Readable and comfortably undemanding. Fans will enjoy.

ORDINARY LIFE

STORIES

Oprah’s Book Clubber Berg (Open House, 2000, etc.) offers 15 stories deftly detailing those defining moments in ordinary women’s lives when fresh insights help explain their discontents.

Easily accessible, like photos in a family album, these tales record the specific and offer conventional breakthroughs that console. A woman suffering a recurrence of cancer who left her husband because she wanted to be alone now realizes she needs him (“Departure From Normal”). A visiting nurse who takes care of the dying regrets that she refused a patient’s invitation to make love, because she now understands that “there are exquisite acts of tenderness lying latent in all of us, waiting only for our permission to come into being” (“Sweet Refuge”). A childhood attempt at matchmaking includes the lesson that all of us are a mixture of things and that “the trick was to focus on the better parts” (“The Matchmaker”). In the poignant recollections of a beautiful but mentally ill mother, we see that she nevertheless has given her daughter enduring gifts of wisdom (“What Stays”). A married woman, sharing treasured childhood memories with a lover, ponders ending her unsatisfactory marriage (“Things We Used to Believe”). “The Party,” deliciously bawdy and frank, features a group of married women who start talking about men, their genitalia, and sex, until their husbands come to claim them. In the title story, the most original here, 79-year-old Mavis locks herself in the bathroom with a supply of food, reading matter, and enough pillows and blankets to making sleeping in the bath comfortable, telling her bewildered husband that she’s “on retreat.” With the uninterrupted time she craves, she is able to review her life, her marriage, and her family, emerging finally at peace with the realization that she had “done everything right.”

Readable and comfortably undemanding. Fans will enjoy.

Pub Date: Feb. 26, 2002

ISBN: 0-679-43746-0

Page Count: 304

Publisher: Random House

Review Posted Online: May 20, 2010

Kirkus Reviews Issue: Dec. 1, 2001

Did you like this book?

No Comments Yet

THE THINGS THEY CARRIED

It's being called a novel, but it is more a hybrid: short-stories/essays/confessions about the Vietnam War—the subject that O'Brien reasonably comes back to with every book. Some of these stories/memoirs are very good in their starkness and factualness: the title piece, about what a foot soldier actually has on him (weights included) at any given time, lends a palpability that makes the emotional freight (fear, horror, guilt) correspond superbly. Maybe the most moving piece here is "On The Rainy River," about a draftee's ambivalence about going, and how he decided to go: "I would go to war—I would kill and maybe die—because I was embarrassed not to." But so much else is so structurally coy that real effects are muted and disadvantaged: O'Brien is writing a book more about earnestness than about war, and the peekaboos of this isn't really me but of course it truly is serve no true purpose. They make this an annoyingly arty book, hiding more than not behind Hemingwayesque time-signatures and puerile repetitions about war (and memory and everything else, for that matter) being hell and heaven both. A disappointment.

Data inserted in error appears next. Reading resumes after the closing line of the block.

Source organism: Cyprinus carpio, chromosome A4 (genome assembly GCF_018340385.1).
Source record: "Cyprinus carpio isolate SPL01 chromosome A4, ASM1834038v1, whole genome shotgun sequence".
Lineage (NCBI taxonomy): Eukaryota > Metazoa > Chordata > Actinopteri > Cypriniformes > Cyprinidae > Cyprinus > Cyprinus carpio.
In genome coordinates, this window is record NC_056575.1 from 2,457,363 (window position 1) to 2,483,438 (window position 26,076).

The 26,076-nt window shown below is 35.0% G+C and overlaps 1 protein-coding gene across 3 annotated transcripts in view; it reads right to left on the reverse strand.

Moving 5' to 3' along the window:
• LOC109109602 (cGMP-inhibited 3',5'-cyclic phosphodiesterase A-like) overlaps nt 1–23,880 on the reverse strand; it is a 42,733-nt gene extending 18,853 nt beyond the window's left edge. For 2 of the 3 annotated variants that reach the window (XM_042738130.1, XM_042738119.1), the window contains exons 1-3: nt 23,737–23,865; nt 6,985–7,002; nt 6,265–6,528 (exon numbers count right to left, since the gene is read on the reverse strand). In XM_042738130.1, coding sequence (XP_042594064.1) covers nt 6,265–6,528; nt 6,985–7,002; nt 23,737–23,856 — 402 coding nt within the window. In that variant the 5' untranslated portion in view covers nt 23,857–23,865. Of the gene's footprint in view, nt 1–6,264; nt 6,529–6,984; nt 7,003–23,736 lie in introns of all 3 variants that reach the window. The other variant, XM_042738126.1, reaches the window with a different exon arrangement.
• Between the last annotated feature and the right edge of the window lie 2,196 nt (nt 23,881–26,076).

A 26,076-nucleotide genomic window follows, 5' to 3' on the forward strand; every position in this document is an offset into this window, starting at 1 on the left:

Pub Date: March 28, 1990

ISBN: 0618706410

Page Count: 256

Publisher: Houghton Mifflin

Review Posted Online: Oct. 2, 2011

Kirkus Reviews Issue: Feb. 15, 1990

Did you like this book?

No Comments Yet

Old-fashioned short fiction: honest, probing and moving.

A PERMANENT MEMBER OF THE FAMILY

One of America’s great novelists (Lost Memory of Skin, 2011, etc.) also writes excellent stories, as his sixth collection reminds readers.

Don’t expect atmospheric mood poems or avant-garde stylistic games in these dozen tales. Banks is a traditionalist, interested in narrative and character development; his simple, flexible prose doesn’t call attention to itself as it serves those aims. The intricate, not necessarily permanent bonds of family are a central concern. The bleak, stoic “Former Marine” depicts an aging father driven to extremes because he’s too proud to admit to his adult sons that he can no longer take care of himself. In the heartbreaking title story, the death of a beloved dog signals the final rupture in a family already rent by divorce. Fraught marriages in all their variety are unsparingly scrutinized in “Christmas Party,” Big Dog” and “The Outer Banks." But as the collection moves along, interactions with strangers begin to occupy center stage. The protagonist of “The Invisible Parrot” transcends the anxieties of his hard-pressed life through an impromptu act of generosity to a junkie. A man waiting in an airport bar is the uneasy recipient of confidences about “Searching for Veronica” from a woman whose truthfulness and motives he begins to suspect, until he flees since “the only safe response is to quarantine yourself.” Lurking menace that erupts into violence features in many Banks novels, and here, it provides jarring climaxes to two otherwise solid stories, “Blue” and “The Green Door.” Yet Banks quietly conveys compassion for even the darkest of his characters. Many of them (like their author) are older, at a point in life where options narrow and the future is uncomfortably close at hand—which is why widowed Isabel’s fearless shucking of her confining past is so exhilarating in “SnowBirds,” albeit counterbalanced by her friend Jane’s bleak acceptance of her own limited prospects.

Old-fashioned short fiction: honest, probing and moving.

Pub Date: Nov. 12, 2013

ISBN: 978-0-06-185765-2

Page Count: 304

Publisher: Ecco/HarperCollins

Review Posted Online: Sept. 1, 2013

Kirkus Reviews Issue: Sept. 15, 2013

Did you like this book?

No Comments Yet
more